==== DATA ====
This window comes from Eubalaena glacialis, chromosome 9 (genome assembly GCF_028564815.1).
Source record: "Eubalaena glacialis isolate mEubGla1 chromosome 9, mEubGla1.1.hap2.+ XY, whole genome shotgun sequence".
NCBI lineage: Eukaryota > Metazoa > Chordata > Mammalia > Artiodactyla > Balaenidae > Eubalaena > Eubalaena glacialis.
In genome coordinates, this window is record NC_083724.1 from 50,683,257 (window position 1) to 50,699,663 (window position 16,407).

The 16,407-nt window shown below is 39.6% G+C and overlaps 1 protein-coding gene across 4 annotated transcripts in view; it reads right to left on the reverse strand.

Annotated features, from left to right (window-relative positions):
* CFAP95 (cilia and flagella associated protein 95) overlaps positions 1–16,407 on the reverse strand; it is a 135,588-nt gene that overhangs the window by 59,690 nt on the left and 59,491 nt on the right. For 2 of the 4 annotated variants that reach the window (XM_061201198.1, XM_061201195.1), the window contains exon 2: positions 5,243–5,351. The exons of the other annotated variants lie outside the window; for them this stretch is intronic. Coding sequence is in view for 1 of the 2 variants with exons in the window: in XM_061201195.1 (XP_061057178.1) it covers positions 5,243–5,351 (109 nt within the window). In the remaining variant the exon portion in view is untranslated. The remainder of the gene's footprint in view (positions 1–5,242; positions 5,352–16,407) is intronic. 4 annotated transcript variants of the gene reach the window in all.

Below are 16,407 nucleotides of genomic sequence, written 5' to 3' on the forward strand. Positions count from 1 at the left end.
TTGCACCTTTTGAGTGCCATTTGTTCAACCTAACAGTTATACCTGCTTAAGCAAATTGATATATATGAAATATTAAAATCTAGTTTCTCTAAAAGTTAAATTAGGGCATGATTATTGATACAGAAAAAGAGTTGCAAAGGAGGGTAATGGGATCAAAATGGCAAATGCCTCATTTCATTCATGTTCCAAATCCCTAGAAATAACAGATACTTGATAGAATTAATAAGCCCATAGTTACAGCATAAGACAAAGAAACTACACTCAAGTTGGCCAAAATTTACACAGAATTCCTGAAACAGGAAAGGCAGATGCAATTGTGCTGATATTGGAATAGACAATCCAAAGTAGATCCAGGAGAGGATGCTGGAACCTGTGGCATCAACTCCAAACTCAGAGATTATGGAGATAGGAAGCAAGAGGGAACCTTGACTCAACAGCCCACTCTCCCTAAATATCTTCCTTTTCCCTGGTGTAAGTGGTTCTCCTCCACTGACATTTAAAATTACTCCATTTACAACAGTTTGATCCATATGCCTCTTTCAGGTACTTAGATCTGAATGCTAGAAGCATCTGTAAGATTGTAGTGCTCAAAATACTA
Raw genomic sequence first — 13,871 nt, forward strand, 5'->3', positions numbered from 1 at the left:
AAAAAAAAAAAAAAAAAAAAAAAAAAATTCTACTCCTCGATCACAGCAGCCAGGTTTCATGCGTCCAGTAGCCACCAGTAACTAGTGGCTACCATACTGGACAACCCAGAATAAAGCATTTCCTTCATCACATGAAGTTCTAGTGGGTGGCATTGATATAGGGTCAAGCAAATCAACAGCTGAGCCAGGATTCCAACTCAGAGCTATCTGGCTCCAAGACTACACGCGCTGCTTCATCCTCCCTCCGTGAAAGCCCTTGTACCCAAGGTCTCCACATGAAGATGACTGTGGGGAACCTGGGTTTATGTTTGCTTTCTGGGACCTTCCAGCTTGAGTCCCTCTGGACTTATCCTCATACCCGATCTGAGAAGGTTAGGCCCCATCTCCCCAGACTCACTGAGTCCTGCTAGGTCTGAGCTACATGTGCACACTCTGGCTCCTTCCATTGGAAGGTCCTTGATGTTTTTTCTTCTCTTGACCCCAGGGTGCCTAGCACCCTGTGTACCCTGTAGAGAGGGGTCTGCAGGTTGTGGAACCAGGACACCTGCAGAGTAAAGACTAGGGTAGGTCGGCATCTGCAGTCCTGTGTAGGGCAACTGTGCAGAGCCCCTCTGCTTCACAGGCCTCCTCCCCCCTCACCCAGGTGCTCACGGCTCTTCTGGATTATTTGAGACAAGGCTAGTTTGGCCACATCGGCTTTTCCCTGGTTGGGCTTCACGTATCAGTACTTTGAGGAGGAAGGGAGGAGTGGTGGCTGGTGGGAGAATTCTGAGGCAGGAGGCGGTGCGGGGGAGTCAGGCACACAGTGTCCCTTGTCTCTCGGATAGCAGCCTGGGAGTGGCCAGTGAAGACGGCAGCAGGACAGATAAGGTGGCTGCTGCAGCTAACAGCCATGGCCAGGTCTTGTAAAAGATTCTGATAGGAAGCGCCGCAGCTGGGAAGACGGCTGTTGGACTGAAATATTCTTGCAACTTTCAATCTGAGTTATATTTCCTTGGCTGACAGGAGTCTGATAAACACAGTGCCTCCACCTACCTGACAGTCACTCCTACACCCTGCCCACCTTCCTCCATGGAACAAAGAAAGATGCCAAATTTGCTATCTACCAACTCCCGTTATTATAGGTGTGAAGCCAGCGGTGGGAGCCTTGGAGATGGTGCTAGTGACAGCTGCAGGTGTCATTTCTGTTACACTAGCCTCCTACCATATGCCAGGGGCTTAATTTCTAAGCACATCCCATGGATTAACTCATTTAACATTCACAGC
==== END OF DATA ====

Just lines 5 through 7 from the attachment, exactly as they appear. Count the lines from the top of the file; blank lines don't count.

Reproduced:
The 16,407-nt window shown below is 39.6% G+C and overlaps 1 protein-coding gene across 4 annotated transcripts in view; it reads right to left on the reverse strand.

Annotated features, from left to right (window-relative positions):
* CFAP95 (cilia and flagella associated protein 95) overlaps positions 1–16,407 on the reverse strand; it is a 135,588-nt gene that overhangs the window by 59,690 nt on the left and 59,491 nt on the right. For 2 of the 4 annotated variants that reach the window (XM_061201198.1, XM_061201195.1), the window contains exon 2: positions 5,243–5,351. The exons of the other annotated variants lie outside the window; for them this stretch is intronic. Coding sequence is in view for 1 of the 2 variants with exons in the window: in XM_061201195.1 (XP_061057178.1) it covers positions 5,243–5,351 (109 nt within the window). In the remaining variant the exon portion in view is untranslated. The remainder of the gene's footprint in view (positions 1–5,242; positions 5,352–16,407) is intronic. 4 annotated transcript variants of the gene reach the window in all.